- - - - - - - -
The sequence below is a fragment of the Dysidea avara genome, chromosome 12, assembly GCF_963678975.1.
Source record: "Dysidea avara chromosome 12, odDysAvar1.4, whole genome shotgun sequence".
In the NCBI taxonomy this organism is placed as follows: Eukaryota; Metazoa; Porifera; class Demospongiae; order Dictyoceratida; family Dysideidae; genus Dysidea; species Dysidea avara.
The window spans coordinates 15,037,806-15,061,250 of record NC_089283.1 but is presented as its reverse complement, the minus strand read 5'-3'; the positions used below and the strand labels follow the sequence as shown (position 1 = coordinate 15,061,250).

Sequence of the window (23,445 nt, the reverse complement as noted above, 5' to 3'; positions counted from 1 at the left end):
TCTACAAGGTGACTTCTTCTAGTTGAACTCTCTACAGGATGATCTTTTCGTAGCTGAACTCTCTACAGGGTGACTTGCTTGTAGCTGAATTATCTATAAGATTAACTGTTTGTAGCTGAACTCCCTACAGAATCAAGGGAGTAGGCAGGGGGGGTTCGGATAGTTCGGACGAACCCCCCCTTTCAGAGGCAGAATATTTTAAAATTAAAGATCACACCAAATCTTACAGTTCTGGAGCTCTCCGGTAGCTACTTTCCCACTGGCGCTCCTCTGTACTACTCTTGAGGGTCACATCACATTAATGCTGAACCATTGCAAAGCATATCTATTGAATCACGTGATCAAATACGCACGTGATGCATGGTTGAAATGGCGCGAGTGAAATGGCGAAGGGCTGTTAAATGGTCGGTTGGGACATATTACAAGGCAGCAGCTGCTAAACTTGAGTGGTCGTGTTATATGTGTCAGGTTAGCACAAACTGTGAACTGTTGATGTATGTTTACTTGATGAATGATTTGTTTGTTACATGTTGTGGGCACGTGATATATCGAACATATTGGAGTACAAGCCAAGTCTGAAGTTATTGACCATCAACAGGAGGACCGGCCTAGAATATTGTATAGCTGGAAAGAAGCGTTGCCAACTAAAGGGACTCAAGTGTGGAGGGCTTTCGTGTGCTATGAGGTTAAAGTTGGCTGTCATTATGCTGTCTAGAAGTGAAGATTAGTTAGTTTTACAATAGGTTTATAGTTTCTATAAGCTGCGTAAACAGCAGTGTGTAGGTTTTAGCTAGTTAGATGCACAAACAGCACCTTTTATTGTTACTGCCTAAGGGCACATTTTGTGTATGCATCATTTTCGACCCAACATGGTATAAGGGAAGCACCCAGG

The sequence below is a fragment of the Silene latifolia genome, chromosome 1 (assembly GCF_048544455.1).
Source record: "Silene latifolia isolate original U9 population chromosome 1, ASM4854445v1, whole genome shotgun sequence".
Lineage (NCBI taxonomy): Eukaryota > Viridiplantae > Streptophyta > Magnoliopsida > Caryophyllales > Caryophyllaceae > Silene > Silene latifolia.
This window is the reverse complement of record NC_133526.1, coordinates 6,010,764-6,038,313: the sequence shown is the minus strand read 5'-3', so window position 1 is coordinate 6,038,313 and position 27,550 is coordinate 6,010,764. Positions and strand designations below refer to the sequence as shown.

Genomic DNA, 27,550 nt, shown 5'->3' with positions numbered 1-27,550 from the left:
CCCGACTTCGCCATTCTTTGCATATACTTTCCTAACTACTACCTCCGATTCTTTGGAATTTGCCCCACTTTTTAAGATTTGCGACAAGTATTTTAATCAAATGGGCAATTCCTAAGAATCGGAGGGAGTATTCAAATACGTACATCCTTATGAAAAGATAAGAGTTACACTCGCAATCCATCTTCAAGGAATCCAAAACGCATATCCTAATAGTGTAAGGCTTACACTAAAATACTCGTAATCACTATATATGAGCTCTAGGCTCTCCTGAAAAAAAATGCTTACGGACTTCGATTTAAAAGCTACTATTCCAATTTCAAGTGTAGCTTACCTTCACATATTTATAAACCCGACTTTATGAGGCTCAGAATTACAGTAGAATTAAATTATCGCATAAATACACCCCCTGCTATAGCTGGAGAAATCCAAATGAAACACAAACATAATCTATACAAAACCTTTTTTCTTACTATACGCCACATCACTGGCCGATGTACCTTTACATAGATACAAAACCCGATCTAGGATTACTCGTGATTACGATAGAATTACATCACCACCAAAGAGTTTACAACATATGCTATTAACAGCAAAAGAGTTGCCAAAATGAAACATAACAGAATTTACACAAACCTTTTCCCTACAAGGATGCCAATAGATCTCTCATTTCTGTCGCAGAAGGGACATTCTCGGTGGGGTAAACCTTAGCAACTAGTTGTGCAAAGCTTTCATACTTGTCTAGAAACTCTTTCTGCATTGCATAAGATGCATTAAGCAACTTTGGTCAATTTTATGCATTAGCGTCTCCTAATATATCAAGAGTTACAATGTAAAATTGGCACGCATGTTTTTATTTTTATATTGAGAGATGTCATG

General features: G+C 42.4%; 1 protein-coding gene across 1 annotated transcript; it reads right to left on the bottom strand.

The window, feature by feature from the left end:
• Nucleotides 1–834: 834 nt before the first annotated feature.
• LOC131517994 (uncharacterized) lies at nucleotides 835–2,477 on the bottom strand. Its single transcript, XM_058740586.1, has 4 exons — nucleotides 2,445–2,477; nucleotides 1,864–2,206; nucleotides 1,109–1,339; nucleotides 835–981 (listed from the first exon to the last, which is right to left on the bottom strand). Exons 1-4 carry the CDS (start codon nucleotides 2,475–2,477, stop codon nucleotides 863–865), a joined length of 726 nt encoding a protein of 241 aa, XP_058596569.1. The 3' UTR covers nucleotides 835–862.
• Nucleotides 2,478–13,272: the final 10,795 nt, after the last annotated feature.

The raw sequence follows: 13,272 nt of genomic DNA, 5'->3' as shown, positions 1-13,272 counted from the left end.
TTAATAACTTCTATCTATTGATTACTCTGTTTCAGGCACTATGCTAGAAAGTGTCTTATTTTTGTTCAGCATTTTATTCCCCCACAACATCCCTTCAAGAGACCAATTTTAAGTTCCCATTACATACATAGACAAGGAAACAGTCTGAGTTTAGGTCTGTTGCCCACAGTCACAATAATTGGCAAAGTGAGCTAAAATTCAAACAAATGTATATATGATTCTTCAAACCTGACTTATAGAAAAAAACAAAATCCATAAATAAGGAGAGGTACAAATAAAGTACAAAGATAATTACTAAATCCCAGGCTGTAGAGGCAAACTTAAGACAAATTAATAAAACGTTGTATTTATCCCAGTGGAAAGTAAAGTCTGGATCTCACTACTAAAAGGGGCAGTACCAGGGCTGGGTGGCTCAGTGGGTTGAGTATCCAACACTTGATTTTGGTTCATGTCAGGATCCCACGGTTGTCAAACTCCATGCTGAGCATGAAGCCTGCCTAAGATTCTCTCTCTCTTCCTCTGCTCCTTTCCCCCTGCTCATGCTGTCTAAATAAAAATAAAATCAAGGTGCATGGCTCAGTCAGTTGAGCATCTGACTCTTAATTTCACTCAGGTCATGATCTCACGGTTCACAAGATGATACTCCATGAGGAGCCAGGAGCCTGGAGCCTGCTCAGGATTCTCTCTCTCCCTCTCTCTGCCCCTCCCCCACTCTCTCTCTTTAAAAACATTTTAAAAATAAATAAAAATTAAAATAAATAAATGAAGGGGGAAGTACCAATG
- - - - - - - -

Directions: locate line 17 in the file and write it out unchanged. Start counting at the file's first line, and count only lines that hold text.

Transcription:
• Nucleotides 2,478–13,272: the final 10,795 nt, after the last annotated feature.